The AWEX EMI closed on 1952c – down 8c at auction sales in Australia this week. The 32,801 offering was a drop of 10,000 bales from last week’s sale and the commencement of the late autumn lower volumes projected to deliver record lows from now until August. A whopping 12.9% was passed in as growers expectations were not met in some cases, especially in the southern and western markets where 13% and 18% were the respective passed-in rates were.
Exporters opened the week cautiously, happy to fill their orders at a slightly reduced level in the Merino Fleece. The drought affected fleece types were selectively supported by two export companies at progressively diminishing levels however the best specified and good style, high yielding fleece lots commanded bullish attention, largely maintaining their previous week’s levels.
Merino Skirtings remained firm for the week with the best style skirtings at times exceeding the lower style skirting prices.
Crossbreds remained strong, especially the well classed lines with the 26-28μ adding 10-15c, pushing the 28 MPG into new record price territory.
Merino Cardings had a week of mixed results with Sydney posting fully firm results, Melbourne posted a slight increase of 7c and conversely Fremantle lost 25c – go figure?
Forward Price Report from Michael Avery (Southern Aurora Wool): Increased volumes went through the forward markets this week as risk mitigation was at the forefront of every one’s mind. Global markets reacted to increased tweeter induced tension in the China/USA trade talks with increased volatility.
Wool in particular had a mixed bag this week. Recently released export data showed improved volumes for March, leading to steading of the year to date decline to 13.7%. This is roughly in line with the production fall estimates. China took 80% of the exports for the month highlighting the importance of the current trade talks. Near and medium demand remains poor at these current price levels, leading to most merino qualities coming off 20 to 30 cents this week at auction. Forwards traded briskly with trades across most microns and maturities out to February 2021. The main focus was on the spring of 2020 and autumn 2021 where 85 tons traded between 2125 and 2155 in the 19.0 micron category. Fair value seemed to be achieved with growers wanting certainty of return for up to two years out at attractive margin levels. 2155 equates to the 75% price level of the last 4 years and the 90% level for the decade. Processors likewise are looking for some certainty of price to combat the volatility of recent times.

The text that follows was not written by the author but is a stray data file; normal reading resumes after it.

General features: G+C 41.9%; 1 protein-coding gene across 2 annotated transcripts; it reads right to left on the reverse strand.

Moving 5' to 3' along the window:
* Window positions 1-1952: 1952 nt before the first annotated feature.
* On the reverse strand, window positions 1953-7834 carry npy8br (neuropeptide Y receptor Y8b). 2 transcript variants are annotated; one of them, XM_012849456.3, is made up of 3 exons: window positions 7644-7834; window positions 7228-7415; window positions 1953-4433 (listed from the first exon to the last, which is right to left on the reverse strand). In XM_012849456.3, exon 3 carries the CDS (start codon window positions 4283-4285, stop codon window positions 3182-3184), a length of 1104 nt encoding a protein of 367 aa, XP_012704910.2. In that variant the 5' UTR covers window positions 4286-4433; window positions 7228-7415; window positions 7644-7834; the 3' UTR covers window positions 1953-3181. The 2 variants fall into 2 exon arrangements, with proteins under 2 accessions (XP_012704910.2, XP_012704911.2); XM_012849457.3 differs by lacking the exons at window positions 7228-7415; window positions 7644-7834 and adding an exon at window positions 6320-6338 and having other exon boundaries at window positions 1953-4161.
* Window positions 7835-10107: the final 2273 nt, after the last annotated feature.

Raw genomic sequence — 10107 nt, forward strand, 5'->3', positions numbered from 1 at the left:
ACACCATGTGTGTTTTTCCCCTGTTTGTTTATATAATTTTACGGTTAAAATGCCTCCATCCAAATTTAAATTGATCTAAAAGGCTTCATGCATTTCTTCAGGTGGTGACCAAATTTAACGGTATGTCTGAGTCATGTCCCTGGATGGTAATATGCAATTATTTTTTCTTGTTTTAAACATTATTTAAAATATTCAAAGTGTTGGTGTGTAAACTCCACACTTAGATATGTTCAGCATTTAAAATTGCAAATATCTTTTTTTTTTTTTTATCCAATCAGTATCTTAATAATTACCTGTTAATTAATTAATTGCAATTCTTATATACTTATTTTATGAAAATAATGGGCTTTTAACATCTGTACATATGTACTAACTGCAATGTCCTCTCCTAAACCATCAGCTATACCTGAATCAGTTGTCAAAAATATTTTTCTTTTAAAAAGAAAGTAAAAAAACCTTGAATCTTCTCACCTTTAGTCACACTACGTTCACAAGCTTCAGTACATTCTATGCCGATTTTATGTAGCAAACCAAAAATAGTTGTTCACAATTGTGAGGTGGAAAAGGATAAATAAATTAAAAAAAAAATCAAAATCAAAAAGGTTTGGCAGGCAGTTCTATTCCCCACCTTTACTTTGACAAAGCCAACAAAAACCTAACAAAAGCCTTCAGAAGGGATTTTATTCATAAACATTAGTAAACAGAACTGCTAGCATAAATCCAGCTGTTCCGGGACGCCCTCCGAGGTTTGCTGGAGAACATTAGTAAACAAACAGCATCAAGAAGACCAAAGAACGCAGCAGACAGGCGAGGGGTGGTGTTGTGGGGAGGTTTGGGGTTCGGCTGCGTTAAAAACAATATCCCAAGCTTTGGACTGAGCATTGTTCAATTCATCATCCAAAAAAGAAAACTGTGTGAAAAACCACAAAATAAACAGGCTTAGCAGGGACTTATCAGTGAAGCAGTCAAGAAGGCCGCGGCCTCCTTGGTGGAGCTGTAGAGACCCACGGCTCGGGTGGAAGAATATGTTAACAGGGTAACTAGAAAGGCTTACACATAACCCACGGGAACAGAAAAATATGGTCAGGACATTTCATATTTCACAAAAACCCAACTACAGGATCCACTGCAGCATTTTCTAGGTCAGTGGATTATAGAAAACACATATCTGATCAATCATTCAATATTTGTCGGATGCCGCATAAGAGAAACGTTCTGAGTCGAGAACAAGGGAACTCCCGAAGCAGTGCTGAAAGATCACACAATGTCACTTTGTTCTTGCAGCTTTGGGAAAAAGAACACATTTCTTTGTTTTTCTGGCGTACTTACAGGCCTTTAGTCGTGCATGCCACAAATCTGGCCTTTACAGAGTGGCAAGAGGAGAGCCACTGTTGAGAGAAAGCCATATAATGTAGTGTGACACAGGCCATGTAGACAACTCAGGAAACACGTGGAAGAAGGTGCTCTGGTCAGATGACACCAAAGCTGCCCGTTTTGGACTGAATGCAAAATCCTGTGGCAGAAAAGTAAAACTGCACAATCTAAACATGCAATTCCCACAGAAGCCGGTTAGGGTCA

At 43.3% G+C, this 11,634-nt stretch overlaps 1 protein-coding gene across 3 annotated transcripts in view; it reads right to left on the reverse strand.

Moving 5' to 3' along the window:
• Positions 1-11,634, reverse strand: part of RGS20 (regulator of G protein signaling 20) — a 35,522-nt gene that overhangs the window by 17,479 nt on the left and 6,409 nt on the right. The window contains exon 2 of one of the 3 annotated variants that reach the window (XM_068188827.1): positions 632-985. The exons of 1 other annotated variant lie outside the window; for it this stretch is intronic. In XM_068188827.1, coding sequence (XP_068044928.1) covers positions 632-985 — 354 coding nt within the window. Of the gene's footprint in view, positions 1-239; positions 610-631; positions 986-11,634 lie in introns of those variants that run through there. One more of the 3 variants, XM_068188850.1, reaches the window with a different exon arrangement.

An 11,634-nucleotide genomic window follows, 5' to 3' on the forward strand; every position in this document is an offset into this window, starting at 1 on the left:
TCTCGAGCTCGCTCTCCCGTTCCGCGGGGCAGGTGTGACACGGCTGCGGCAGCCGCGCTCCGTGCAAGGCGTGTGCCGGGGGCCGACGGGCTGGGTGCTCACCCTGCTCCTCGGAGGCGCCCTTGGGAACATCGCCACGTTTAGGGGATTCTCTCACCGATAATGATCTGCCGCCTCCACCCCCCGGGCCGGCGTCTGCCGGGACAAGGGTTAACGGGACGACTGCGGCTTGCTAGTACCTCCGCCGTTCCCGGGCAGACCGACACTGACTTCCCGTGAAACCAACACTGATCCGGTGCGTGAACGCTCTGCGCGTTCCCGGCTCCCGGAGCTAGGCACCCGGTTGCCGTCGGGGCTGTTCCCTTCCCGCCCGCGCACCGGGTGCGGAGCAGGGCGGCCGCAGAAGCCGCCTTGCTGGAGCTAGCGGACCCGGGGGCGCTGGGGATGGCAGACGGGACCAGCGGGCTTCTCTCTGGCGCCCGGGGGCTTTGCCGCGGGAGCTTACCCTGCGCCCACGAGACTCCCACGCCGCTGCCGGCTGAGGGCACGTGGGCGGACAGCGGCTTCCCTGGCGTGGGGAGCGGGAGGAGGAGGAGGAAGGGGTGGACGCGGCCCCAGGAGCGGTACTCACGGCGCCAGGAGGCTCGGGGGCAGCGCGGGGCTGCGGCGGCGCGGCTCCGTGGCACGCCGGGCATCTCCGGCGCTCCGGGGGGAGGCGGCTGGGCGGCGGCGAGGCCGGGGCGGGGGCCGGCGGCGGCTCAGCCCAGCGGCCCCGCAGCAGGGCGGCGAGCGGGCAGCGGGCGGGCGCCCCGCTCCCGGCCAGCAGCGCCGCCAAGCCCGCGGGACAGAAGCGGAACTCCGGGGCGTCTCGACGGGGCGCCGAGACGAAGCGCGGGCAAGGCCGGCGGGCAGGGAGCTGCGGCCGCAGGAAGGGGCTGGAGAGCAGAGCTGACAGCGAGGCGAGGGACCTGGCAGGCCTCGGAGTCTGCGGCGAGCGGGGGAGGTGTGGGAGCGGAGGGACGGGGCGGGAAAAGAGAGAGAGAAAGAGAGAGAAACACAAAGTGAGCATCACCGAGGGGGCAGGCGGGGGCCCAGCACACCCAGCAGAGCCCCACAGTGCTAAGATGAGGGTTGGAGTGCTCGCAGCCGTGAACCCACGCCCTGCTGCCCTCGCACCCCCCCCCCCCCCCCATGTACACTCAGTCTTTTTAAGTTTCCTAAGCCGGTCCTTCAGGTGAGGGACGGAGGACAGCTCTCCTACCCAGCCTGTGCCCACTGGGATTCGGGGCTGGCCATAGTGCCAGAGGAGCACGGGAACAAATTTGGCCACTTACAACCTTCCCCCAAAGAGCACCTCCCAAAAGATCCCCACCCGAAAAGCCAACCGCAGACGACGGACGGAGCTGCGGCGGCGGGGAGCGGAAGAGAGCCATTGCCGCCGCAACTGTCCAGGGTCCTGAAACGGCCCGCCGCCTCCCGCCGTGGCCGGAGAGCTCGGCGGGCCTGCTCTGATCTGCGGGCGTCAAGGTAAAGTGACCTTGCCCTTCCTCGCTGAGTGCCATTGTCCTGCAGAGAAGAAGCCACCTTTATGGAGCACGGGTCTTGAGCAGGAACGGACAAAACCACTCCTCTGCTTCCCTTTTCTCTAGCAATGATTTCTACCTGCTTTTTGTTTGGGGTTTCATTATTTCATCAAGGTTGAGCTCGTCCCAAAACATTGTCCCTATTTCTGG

With demand remaining poor, we expect spot prices to continue to ease but tempered by the tight supply (weekly offering projected at 30 to 34,000 for the next month). Forward markets will likely follow suite and weaken slightly. Opportunities in the spring and into 2020 are likely present again next week and will be influenced global market sentiment.
The idiosyncrasies of the Autumn Wool Market normally presents many challenges with demand normally running its course and supply not always meeting the equilibrium. The national wool sales year on year are now 12.1% lower and I believe bolstered by a huge increase in shearing being brought forward, so despite what happens from here to the end of June for supply, I believe that there will still be further reductions in wool receipts into the next year. Just a return to normal yields could bring production back 3-5%. I expect this reduction in sheep and wool production will have substantial impact on the availability and hence the price volatility of the wool clip. The market intelligence is pretty strongly aimed at the price of wool falling however if, when and by how much is unknown so I point you to Michael Avery’s advice which states “it’s not the year to be living dangerously”. ~ Marty Moses